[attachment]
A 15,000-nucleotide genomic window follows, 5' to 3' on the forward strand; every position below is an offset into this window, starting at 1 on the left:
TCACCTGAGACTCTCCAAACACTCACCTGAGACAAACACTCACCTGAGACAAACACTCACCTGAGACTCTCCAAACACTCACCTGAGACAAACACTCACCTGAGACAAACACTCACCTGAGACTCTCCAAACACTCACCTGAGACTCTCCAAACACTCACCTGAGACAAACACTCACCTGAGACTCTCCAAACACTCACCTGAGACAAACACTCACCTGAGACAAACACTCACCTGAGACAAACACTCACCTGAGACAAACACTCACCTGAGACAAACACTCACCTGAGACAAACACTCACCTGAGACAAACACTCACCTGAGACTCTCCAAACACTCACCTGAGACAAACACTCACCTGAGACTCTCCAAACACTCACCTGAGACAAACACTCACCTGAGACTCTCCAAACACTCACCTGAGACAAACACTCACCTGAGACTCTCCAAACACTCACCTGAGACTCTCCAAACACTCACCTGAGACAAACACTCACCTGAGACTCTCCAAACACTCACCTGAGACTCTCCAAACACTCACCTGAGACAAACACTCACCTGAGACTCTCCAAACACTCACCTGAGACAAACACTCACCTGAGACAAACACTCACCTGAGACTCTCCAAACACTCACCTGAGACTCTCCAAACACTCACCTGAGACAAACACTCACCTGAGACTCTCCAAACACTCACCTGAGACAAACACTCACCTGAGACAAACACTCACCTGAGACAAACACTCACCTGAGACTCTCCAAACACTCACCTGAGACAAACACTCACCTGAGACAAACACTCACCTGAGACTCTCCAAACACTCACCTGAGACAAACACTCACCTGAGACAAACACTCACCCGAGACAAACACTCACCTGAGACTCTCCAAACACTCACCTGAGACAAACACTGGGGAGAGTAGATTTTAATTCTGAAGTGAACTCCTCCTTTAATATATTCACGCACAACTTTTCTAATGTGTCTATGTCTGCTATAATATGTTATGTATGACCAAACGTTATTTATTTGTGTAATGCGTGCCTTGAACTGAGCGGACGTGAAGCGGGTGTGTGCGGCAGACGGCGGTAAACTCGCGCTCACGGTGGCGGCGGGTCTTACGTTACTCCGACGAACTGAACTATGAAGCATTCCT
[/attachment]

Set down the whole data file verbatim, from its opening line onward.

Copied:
A 15,000-nucleotide genomic window follows, 5' to 3' on the forward strand; every position below is an offset into this window, starting at 1 on the left:
TCACCTGAGACTCTCCAAACACTCACCTGAGACAAACACTCACCTGAGACAAACACTCACCTGAGACTCTCCAAACACTCACCTGAGACAAACACTCACCTGAGACAAACACTCACCTGAGACTCTCCAAACACTCACCTGAGACTCTCCAAACACTCACCTGAGACAAACACTCACCTGAGACTCTCCAAACACTCACCTGAGACAAACACTCACCTGAGACAAACACTCACCTGAGACAAACACTCACCTGAGACAAACACTCACCTGAGACAAACACTCACCTGAGACAAACACTCACCTGAGACAAACACTCACCTGAGACTCTCCAAACACTCACCTGAGACAAACACTCACCTGAGACTCTCCAAACACTCACCTGAGACAAACACTCACCTGAGACTCTCCAAACACTCACCTGAGACAAACACTCACCTGAGACTCTCCAAACACTCACCTGAGACTCTCCAAACACTCACCTGAGACAAACACTCACCTGAGACTCTCCAAACACTCACCTGAGACTCTCCAAACACTCACCTGAGACAAACACTCACCTGAGACTCTCCAAACACTCACCTGAGACAAACACTCACCTGAGACAAACACTCACCTGAGACTCTCCAAACACTCACCTGAGACTCTCCAAACACTCACCTGAGACAAACACTCACCTGAGACTCTCCAAACACTCACCTGAGACAAACACTCACCTGAGACAAACACTCACCTGAGACAAACACTCACCTGAGACTCTCCAAACACTCACCTGAGACAAACACTCACCTGAGACAAACACTCACCTGAGACTCTCCAAACACTCACCTGAGACAAACACTCACCTGAGACAAACACTCACCCGAGACAAACACTCACCTGAGACTCTCCAAACACTCACCTGAGACAAACACTGGGGAGAGTAGATTTTAATTCTGAAGTGAACTCCTCCTTTAATATATTCACGCACAACTTTTCTAATGTGTCTATGTCTGCTATAATATGTTATGTATGACCAAACGTTATTTATTTGTGTAATGCGTGCCTTGAACTGAGCGGACGTGAAGCGGGTGTGTGCGGCAGACGGCGGTAAACTCGCGCTCACGGTGGCGGCGGGTCTTACGTTACTCCGACGAACTGAACTATGAAGCATTCCT